In 1954, the Elsa Library opened with funding from United Keno Hill Mines. Subsidiary branches of the Elsa Library were located in Calumet and Carmacks. In 1963, the Elsa Library joined the Yukon Regional Library. It continued to operate until the late 1980s when the town was vacated with the closure of the mine.
By the 1950s, there were plans afoot to establish a territory-wide library system. In 1954, the Commissioner of the Yukon, F.H. Collins, consulted with the Superintendent of the B.C. Public Library Commission on a regional library. This led to a survey of libraries in the Yukon conducted by Northern Affairs and National Resources Canada in 1958 that recommended that the territorial government assume responsibility for Whitehorse Public Library from the I.O.D.E. as well as act as a central depot and distribution centre for both school and public library materials. Multi-media resources were an early component of the collections, with Audio-visual Services operating as a separate unit until the 1990s.
By 1963, the territorial government had assumed full responsibility for all public libraries in the Yukon and the Yukon Regional Library was fully underway. The concept was to centralize systems and de-centralise access to collections, programmes and services in order to provide library service throughout Yukon.
Libraries were at that time in existence in Mayo, Elsa, Dawson City, Carcross and Whitehorse (including Tahkini Branch), and new libraries were established in Watson Lake and Haines Junction. With a rapidly expanding regional library system in place, service was also offered in Carmacks, Teslin, Swift River, Brooks Brook, Keno, Beaver Creek and Destruction Bay within the first year; Canyon Creek, Champagne and Carcross followed. Considerable work was needed to establish and bring all the libraries up to standard.
The first regional librarian was Bette Colyer who can take credit for the library system we see today. She traveled everywhere in Yukon and across its borders to promote and organize libraries. When Mrs. Colyer left in 1966 after 5 years, she was replaced by Garth Graham who turned the system into a modern library service operating as the Library Services Branch. By 1972, there were libraries in Mayo, Dawson City, Faro, Watson Lake, Haines Junction, Elsa and Keno as well as Whitehorse and deposit stations in a number of other communities.
In 1978, the Library Services Branch became the Department of Library and Information Services and was reorganized to separate archival and record management services from library services to the public and schools. For a short period it operated as Information Services in the Department of Government Services. In 1982 the Library Services Branch joined the Department of Heritage and Cultural Resources, alongside Yukon Archives.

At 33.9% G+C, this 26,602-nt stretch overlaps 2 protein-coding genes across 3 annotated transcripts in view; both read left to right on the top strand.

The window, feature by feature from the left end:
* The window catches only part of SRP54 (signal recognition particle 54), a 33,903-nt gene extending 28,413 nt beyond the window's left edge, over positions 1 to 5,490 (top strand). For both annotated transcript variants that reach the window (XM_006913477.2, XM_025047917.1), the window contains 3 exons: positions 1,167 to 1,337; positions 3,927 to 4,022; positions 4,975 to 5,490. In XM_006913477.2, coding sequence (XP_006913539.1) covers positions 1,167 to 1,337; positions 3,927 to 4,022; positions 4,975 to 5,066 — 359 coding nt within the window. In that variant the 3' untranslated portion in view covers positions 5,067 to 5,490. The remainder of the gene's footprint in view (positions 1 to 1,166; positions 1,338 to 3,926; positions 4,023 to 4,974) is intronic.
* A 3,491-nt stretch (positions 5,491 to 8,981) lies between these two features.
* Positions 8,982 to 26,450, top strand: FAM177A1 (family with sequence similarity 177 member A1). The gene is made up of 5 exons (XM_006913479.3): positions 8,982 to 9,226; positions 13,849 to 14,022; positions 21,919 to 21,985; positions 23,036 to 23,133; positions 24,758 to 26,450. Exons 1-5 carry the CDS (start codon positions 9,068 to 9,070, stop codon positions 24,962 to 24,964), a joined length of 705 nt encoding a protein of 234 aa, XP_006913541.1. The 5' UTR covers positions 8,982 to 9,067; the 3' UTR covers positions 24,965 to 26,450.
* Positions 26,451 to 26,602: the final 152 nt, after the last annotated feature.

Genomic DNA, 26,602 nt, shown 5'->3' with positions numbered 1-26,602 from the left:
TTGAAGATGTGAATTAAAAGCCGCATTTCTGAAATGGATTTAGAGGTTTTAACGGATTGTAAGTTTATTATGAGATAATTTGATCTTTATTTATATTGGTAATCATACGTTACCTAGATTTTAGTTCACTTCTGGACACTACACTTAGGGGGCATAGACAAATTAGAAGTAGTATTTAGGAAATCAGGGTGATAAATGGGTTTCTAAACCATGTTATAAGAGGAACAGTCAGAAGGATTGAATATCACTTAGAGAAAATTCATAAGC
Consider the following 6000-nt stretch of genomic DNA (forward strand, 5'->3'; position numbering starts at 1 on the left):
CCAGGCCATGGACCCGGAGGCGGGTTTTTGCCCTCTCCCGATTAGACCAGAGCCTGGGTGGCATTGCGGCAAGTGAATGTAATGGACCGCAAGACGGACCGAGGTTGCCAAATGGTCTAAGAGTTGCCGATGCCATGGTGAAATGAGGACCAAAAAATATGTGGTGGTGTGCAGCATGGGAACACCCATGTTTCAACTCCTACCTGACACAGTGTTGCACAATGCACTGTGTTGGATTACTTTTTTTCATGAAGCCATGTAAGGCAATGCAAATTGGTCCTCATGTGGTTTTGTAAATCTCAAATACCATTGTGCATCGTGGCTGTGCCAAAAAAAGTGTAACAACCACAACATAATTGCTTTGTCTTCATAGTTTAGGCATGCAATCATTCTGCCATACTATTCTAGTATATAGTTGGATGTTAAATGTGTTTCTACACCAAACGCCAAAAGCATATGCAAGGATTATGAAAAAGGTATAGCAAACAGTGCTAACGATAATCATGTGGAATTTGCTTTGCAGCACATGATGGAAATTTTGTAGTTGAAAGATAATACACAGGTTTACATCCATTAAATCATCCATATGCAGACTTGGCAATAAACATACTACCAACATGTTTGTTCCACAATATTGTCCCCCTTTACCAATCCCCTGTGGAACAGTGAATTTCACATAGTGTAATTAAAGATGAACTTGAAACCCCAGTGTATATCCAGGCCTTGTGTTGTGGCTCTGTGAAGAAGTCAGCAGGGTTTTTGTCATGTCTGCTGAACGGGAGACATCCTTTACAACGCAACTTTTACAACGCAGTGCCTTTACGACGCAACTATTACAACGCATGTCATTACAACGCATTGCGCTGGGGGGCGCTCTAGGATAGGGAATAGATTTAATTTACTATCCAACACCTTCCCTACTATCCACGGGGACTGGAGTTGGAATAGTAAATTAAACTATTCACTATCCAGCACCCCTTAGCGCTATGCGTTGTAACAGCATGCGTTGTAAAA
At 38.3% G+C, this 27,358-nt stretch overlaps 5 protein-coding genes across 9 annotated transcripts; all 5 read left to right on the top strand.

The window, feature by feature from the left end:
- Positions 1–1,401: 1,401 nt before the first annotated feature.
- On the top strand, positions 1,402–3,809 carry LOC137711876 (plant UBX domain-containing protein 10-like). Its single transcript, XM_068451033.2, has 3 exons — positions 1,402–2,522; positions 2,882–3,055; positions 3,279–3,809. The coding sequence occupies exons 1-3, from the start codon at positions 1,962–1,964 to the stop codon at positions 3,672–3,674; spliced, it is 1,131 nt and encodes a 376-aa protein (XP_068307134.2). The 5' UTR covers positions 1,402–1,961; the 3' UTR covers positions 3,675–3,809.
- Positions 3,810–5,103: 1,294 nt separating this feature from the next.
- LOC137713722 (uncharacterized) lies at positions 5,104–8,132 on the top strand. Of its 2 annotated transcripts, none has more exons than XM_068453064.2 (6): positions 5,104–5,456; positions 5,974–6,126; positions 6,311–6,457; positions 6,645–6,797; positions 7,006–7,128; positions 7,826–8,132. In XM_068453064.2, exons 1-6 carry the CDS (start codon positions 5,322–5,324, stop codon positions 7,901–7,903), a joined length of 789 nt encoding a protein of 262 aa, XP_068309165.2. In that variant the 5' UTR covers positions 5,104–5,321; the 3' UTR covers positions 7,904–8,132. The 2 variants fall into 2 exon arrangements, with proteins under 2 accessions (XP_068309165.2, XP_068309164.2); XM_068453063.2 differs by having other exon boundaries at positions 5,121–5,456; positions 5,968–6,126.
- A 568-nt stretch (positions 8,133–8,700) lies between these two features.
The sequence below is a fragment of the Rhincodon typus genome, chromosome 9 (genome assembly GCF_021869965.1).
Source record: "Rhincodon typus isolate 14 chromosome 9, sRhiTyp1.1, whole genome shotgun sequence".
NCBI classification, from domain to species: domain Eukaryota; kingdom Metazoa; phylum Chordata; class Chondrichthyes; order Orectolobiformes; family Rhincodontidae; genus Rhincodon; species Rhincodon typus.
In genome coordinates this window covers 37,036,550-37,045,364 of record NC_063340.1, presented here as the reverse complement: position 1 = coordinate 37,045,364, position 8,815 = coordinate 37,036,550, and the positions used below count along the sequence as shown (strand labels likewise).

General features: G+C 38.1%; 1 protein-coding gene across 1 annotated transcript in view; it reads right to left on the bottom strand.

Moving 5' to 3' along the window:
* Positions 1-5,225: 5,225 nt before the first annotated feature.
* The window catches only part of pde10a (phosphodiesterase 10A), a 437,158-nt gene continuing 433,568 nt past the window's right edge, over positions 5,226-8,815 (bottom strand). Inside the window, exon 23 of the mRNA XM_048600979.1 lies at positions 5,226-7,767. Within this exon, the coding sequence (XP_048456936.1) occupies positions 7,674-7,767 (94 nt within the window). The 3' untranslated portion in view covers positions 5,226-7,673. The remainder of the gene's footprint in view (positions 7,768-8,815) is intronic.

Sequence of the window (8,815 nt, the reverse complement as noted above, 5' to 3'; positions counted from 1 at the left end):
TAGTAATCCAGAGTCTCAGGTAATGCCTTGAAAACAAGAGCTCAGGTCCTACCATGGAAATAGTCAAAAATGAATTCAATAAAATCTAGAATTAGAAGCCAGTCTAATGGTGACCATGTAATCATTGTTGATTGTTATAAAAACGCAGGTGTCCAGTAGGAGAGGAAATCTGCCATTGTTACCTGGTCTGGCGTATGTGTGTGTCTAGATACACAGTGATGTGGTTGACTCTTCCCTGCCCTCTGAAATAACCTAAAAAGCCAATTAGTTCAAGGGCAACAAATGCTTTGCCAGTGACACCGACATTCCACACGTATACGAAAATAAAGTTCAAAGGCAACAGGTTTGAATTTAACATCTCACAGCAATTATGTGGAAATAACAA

By this time, library branches were in place in Dawson City, Elsa, Faro, Haines Junction, Mayo, Teslin, Watson Lake and Whitehorse. Volunteer community libraries or bookstations (for smaller communities) were operated in Carcross, Carmacks, Destruction Bay, Old Crow, Pelly Crossing, Ross River, Takhini and Teslin. In addition, Beaver Creek, Burwash Landing and Keno City were provided with paperback service and service was provided to the Tungsten Library.
Libraries continued in the Department of Heritage and Culture through several name changes in the early 1980s, and then in a major government re-organisation in early 1984 were assigned to the Department of Education.
Community libraries (as they were by then called) were available in 8 locations outside of Whitehorse by the mid 1980s – Carcross, Carmacks, Dawson City, Faro, Haines Junction, Mayo, Teslin and Watson Lake. In 1990, Ross River joined the group, and in 1999, Beaver Creek, Burwash Landing, Old Crow, Pelly Crossing and Tagish were upgraded to community libraries from volunteer branches.
The early1990s saw the first technological advances with the conversion of library collections to automated formats and the production of the first electronic catalogue, on the CD-ROM technology of the day. By mid decade, there were computers everywhere and keeping up with technology was a significant issue. Many processes were done electronically and Internet access was available in some locations. Funding from Industry Canada’s Community Access Programme and the Bill & Melinda Gates Foundation enabled Internet access in all Yukon libraries by 1999. While access in the early years was through expensive dial-up, high speed access has been in place for a number of years enabling Yukoners to enjoy the benefits of connectivity while enjoying a Yukon lifestyle.
During this time library collections grew and programmes expanded. A writer in residence programme was established, French, Northern and literacy collections and services were implemented, new media formats were incorporated into the collection, and a range of programmes for all ages including summer reading programmes and story times for children were encouraged. Community libraries became established as central meeting points and a comfortable safe place to relax in.
Another whole scale re-organisation in 2002, as part of the government’s Renewal process, severed libraries from Yukon Archives and placed them in the Department of Community Services, first in the Service Yukon Branch and in 2004 as the Public Libraries Branch of the Community Development Division. Libraries continued to grow and develop as they operated within the Community Services mandate.